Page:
Susan G Komen  
I've Been Diagnosed With Breast Cancer Someone I Know Was Diagnosed Share Your Story Join Us And Stay Informed Donate To End Breast Cancer
    Home > Research & Grants > Grants Program > Research Grants > Research Grants Awarded > Abstract
    Awarded Grants
    Reproduction, oral contraceptives & Breast Cancer Survival in Young Women

    Scientific Abstract:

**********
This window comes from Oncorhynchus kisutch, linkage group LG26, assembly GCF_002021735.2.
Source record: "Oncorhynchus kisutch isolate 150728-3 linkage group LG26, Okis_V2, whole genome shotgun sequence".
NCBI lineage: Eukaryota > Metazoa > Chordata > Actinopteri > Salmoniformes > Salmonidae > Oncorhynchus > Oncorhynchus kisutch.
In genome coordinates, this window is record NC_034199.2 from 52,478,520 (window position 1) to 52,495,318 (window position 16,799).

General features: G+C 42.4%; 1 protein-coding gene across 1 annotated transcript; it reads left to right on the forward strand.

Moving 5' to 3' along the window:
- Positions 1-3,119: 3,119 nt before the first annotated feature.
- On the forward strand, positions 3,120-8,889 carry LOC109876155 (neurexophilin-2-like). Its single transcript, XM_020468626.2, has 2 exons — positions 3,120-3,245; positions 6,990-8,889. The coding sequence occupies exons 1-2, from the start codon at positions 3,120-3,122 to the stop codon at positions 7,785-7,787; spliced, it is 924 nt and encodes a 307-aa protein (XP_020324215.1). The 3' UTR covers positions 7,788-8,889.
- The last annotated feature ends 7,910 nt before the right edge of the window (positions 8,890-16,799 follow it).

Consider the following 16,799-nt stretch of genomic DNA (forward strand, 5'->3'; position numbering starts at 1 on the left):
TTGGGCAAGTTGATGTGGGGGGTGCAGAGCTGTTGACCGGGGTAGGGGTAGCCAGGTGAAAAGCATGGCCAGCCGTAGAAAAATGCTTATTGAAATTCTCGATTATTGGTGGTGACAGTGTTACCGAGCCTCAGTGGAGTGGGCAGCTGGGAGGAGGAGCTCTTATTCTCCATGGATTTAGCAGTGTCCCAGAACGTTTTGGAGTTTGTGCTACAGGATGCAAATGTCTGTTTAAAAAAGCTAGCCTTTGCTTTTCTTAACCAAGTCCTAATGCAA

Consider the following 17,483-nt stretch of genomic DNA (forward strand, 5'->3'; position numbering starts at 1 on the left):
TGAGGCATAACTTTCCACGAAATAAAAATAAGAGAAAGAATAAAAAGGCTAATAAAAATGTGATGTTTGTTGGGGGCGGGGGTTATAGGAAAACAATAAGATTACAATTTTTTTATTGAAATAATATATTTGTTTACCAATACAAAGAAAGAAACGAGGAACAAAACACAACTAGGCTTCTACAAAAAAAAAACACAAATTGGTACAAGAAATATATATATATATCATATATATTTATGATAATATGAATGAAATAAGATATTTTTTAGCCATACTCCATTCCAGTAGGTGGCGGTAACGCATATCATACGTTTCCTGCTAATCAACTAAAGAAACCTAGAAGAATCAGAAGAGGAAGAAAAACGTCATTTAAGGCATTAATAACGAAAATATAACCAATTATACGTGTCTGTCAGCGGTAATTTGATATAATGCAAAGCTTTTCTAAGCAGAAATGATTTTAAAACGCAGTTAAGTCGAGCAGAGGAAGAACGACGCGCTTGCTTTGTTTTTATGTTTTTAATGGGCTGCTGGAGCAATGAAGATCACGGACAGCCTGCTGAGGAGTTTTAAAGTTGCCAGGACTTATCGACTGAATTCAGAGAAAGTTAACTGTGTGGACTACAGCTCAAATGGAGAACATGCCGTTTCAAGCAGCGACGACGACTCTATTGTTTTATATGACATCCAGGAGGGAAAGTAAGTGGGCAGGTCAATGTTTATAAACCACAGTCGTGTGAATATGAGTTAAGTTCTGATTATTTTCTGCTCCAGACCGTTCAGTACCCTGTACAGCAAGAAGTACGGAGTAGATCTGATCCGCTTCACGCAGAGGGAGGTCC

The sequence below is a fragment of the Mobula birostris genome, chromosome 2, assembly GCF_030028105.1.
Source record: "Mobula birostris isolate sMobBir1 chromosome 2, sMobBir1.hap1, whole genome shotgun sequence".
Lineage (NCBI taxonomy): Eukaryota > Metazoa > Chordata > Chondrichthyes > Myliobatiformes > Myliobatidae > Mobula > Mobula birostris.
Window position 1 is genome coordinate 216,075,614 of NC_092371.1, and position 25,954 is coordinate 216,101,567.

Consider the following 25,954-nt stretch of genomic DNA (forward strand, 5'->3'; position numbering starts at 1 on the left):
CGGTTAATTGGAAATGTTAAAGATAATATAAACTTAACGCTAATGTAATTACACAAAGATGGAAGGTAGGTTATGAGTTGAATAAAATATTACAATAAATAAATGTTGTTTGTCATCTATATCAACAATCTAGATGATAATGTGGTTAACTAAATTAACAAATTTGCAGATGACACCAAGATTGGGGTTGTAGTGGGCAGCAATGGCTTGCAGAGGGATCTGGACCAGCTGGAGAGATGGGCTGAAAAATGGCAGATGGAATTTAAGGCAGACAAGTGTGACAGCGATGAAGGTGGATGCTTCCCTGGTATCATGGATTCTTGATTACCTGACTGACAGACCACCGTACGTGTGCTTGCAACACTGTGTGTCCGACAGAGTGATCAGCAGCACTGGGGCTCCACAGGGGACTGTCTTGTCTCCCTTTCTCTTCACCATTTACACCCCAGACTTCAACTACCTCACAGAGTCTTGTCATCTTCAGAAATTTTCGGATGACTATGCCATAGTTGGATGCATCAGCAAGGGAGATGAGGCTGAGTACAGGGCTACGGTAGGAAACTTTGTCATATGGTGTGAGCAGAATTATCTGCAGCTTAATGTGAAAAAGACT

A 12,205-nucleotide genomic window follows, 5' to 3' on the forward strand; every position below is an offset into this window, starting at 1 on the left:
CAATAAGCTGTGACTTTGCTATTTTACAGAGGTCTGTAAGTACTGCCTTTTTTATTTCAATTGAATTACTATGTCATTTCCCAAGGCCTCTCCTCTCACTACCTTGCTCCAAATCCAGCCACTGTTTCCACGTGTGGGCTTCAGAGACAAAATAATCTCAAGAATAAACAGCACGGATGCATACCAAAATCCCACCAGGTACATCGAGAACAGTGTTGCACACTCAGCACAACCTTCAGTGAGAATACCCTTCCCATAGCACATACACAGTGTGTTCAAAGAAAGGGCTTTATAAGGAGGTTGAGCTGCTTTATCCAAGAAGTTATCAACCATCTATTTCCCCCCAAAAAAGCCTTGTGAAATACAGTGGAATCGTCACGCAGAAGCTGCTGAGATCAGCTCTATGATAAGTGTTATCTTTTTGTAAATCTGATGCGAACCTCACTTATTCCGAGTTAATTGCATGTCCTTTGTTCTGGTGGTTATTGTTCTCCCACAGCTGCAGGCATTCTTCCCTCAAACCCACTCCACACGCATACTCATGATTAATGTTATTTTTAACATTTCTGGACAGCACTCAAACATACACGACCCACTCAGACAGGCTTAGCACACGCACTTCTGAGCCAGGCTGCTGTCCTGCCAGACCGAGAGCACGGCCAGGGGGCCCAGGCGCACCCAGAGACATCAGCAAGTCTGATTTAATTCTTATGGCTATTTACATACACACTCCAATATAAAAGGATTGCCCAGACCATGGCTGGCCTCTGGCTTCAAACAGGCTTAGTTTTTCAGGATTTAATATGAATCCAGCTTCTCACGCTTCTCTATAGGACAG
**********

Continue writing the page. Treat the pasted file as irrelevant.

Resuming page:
Title: Reproduction, oral contraceptives & breast cancer survival in young women TECHNICAL ABSTRACT Background: In the U.S, an estimated 40,000 women will die of breast cancer in 2003. While 5- year survival rates from breast cancer have been improving, there are groups of women (e.g. younger women) who are known to have a worse prognosis. While much is known about clinical factors (e.g. tumor characteristics, molecular markers) and survival, little is known about the impact of non-clinical factors on survival. Biologically plausible factors may determine a woman’s likelihood of surviving breast cancer, including reproductive factors (age at menarche, number and timing of pregnancies relative to diagnosis, previous use of oral contraceptives etc.). A handful of epidemiological and clinical studies have found reproductive factors to be prognostically important. Given the important role reproductive factors (as proxies for estrogen levels) play in the development of breast cancer, and several lines of indirect evidence for a role of estrogen in determining survival, it is plausible to assume these same factors may have a role in affecting prognosis. Previous studies of various factors have been inconsistent, but have suffered from several shortcomings, including limited power (especially among younger women) and not utilizing population-based samples. Objective/Hypothesis: Various characteristics of women’s reproductive lives may influence the course of breast cancer after it has been diagnosed, potentially in ways that differ from effects on incidence. For example, parity is consistently associated with a decreased risk of breast cancer, but may adversely affect survival, especially if these births occurred close to being diagnosed. Specific Aims: The general focus of the study is to elucidate relationships and potential mechanistic pathways between breast cancer incidence and survival (both all-cause and disease free survival). The specific aims are to evaluate 1) whether specific reproductive risk factors are independent predictors of survival. The considered reproductive factors will include, but are not limited to, age at menarche, number of pregnancies, and the timing of pregnancies relative to the breast cancer diagnosis and 2) whether previous use of oral contraceptives (OCs) is predictive of survival. Study Design: We propose to address these questions in a cohort of young, mostly pre-menopausal women with invasive breast cancer residing in 5 counties of New Jersey (n= 447) and in the Atlanta, GA area (n=856) who were diagnosed between 1990 and 1992. These women were cases in a population-based case-control study, the Women’s Interview Study of Health (WISH) who were then followed up for approximately 8 years to determine various survival end points (all-cause mortality and recurrence). Detailed information on a wide variety of characteristics (e.g. medical history, reproductive history, diet, demographic factors) was collected during a structured in-person interview. Potential Outcomes and Benefits: There is a great need for elucidation of mechanisms that affect survival, especially those related to non-clinical factors. Specifically, this study will deepen our understanding of the relationship between breast cancer incidence and survival. This study population is unique in its inclusion of a large number of younger, pre-menopausal women who have not been systematically studied in the past. The burden of breast cancer in this group is considerable, despite the relative low incidence, because breast cancer in this group tends to be more aggressive and is associated with a worse prognosis. There is a also a tremendous need for women to know what they can do to affect the course of their disease, and given that OC use is modifiable, women could potentially alter contraceptive choices in order to improve prognosis.